The Bicentenary Debate: Just like the good old days

Simply… ‘charming’

Bicentenary bicentenary debate black tie caius Cambridge Union Society debate emma fitzwilliam johns Ken Clarke president of the union tim squirrell Tit Hall treasurer white male privilege

The motion “This House isn’t what it used to be” was, in the very best tradition of the Cambridge Union, utter twaddle. 

Precisely no points were made in either proposition or opposition; instead, there was a lot of ripping up of speeches and peacocking about for cheap laughs.

When a point from the floor was actually made about the motion (grave error) the speaker was dismissed by the opposing house as ‘the sort of man who drags facts into the debate like so many unwanted dogs.’ Hear hear!

“It’s completely against the rules of the Cambridge Union to be drunk while debating,” said Sir Peter Bazalgette in the press room afterwards (where the wine continued to flow unstaunched) ‘but what is a rule is that one should appear to be drunk, and that’s a very different thing.’

This appearance was indeed lived up to. Ken Clarke’s much anticipated opening line was: “we, ah, had a dinner before we came here.” Yes Ken, we did. There had been a dinner John’s before and the wine there had been rather good, too.

Rivers of wine

Spot the woman

When a woman from the floor challenged Clarke on why he had, in his time as President, stood against letting women into the Union, he replied sheepishly that he didn’t see the point – after all, he said, “I already had a girlfriend.”

Later, a speaker for the opposition said: “Don’t you know poor Ken Clarke’s an endangered species? Be nice to him!”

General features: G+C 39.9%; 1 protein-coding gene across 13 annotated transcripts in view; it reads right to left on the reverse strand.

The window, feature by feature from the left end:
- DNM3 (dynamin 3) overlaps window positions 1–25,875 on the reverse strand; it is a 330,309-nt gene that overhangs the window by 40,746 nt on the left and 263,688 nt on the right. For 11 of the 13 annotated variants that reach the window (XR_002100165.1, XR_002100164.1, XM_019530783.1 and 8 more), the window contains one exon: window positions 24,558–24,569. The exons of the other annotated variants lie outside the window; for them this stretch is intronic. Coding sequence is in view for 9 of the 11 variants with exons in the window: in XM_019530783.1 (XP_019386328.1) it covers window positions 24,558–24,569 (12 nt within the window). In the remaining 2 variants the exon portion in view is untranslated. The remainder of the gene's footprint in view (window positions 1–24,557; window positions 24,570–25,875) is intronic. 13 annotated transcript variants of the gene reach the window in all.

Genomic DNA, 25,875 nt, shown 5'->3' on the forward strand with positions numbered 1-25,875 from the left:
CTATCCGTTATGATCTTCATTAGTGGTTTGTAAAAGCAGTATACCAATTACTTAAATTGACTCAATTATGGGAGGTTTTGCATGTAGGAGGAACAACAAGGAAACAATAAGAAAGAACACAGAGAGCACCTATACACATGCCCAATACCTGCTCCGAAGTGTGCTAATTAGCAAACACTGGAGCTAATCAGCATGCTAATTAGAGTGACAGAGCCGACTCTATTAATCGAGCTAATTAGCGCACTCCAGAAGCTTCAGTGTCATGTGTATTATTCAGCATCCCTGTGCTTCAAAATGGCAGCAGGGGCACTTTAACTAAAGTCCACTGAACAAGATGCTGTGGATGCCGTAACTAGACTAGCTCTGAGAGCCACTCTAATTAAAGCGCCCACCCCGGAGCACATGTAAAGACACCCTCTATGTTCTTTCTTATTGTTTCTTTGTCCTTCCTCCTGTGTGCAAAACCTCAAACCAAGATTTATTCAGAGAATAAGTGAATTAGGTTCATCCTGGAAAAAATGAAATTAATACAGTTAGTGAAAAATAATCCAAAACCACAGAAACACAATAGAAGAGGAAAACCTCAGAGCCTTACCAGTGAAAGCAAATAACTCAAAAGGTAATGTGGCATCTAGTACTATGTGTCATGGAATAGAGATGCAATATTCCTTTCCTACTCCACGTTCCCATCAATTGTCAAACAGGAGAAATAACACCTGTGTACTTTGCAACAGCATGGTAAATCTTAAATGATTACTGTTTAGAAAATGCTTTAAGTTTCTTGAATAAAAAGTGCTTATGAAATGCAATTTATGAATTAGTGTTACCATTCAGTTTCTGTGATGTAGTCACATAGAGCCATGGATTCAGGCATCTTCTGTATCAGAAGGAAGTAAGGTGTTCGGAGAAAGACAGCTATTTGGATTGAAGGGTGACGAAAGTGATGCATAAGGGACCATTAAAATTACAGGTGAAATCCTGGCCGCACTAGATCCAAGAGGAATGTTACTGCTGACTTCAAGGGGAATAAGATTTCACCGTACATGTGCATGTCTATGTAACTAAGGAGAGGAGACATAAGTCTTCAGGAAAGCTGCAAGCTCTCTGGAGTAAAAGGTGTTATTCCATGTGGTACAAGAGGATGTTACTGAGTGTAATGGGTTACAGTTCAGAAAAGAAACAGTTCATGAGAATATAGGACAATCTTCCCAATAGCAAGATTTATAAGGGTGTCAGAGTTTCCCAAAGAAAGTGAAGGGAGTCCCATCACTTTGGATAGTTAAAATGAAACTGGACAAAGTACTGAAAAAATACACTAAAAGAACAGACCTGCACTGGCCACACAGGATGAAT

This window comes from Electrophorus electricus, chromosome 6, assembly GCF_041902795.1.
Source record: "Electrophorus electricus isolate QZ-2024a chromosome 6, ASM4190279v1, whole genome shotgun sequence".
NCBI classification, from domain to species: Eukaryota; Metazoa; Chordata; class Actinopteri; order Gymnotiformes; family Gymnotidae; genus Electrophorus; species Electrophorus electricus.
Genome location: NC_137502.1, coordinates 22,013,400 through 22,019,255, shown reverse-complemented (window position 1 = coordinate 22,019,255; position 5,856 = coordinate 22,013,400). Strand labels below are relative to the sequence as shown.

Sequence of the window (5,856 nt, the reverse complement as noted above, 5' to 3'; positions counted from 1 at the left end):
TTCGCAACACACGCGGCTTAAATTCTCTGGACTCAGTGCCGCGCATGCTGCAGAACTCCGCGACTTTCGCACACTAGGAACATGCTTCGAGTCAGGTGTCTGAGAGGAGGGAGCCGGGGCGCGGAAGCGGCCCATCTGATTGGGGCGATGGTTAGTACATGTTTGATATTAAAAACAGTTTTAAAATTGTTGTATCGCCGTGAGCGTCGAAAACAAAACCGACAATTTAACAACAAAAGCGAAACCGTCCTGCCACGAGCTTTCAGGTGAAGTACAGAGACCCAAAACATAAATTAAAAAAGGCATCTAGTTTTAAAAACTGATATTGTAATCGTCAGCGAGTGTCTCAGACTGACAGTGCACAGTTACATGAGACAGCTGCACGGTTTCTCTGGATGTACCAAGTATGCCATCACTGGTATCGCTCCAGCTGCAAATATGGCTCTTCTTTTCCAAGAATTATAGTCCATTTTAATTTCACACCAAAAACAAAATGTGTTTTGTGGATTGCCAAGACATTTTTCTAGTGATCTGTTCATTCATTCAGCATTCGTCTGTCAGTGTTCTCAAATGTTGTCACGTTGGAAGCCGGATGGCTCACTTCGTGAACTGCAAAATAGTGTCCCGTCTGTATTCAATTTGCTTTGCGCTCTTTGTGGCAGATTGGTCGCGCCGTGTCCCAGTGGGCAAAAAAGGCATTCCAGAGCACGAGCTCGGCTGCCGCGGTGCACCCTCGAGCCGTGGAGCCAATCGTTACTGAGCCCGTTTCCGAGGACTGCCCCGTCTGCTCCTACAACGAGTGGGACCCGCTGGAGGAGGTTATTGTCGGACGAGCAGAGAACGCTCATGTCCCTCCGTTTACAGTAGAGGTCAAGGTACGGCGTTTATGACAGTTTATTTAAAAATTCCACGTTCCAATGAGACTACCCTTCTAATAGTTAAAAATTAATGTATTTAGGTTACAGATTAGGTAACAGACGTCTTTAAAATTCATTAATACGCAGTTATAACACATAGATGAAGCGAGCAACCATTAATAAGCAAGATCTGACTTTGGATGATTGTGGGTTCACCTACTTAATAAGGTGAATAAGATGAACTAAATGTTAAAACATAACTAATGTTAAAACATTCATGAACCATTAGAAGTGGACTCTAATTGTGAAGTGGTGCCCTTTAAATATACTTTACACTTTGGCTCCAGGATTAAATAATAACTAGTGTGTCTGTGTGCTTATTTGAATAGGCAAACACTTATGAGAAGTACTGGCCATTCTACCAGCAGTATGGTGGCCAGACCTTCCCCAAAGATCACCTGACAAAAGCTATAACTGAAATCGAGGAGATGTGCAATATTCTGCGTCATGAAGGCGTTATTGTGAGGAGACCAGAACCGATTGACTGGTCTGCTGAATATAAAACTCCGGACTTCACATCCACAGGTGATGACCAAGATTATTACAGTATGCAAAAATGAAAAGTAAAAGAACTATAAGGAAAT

During the ‘debate’ there was plenty of opportunity for nostalgic reminiscence. It seems ex-Tory leader Lord Michael Howard had a different and more beautiful girl on his arm every week while he was a student. Lord Turner, meanwhile, apparently always had a “colourful posse” of Peruvian lesbians surrounding him – “such an internationalist.”

March of the penguins

March of the penguins

The most striking difference in the chamber was the sound. That sweet music of hundreds of PRIVILEGED CIS WHITE MEN IN BLACK TIE braying, hear-hearing and chuckling to their heart’s content.

While we’re on the pernicious subject of black tie, it should be mentioned that Sir Peter (or Baz, as he is known to his old Union pals) had spurned the dress code in favour of a golden tunic teamed with pinstripe trousers, pink socks, and Nike trainers. It out-glittered even Madame President Amy Gregg’s floor-length sequin gown.

The black-tie rabble was, according to a very accurate head count made by The Tab from the gallery, around 87 % male.

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All women’s ground floor toilets were taken over by men for the evening

The motion was a landslide victory in the Noe camp after Baz stole the show with his dazzling closing speech. People said afterwards it was the best speech they’d ever seen in the chamber. His parting line was “of course this place is what it used to be – that’s why we love it.”

Afterwards in the bar, the conversation between old Presidents invariably went like this: “When did you take your silk?” “Oh, 22 years after coming down.” “Oh I was 23 years, you trumped me, you bastard!” Back slap back slap, more wine more wine.

Inspired outfit

Inspired outfit

From there, things got lairy. Being one of the approx 13% women, (and having taken the black tie dress code to mean ‘very short little red dress’) meant that as the evening progressed and the free champagne flowed in the early hours you were – no other word for it – hounded.

This writer was – albeit rather charmingly – propositioned three times. A young former female president had a significantly older red-faced former secretary run his hand down the length of her dress. Reams of QC’s businesscards were pressed into girls’ hands at every opportunity.

The old Presidents were all being put up by their Colleges and did not miss this golden opportunity to once more utter that immortal line: “Do come back to my rooms in Emma/Caius/Tit Hall.”  Just like the old days, eh.

 But lets not be prim about it. A really rather lovely time was had by all, and for that night, this house really was what it used to be.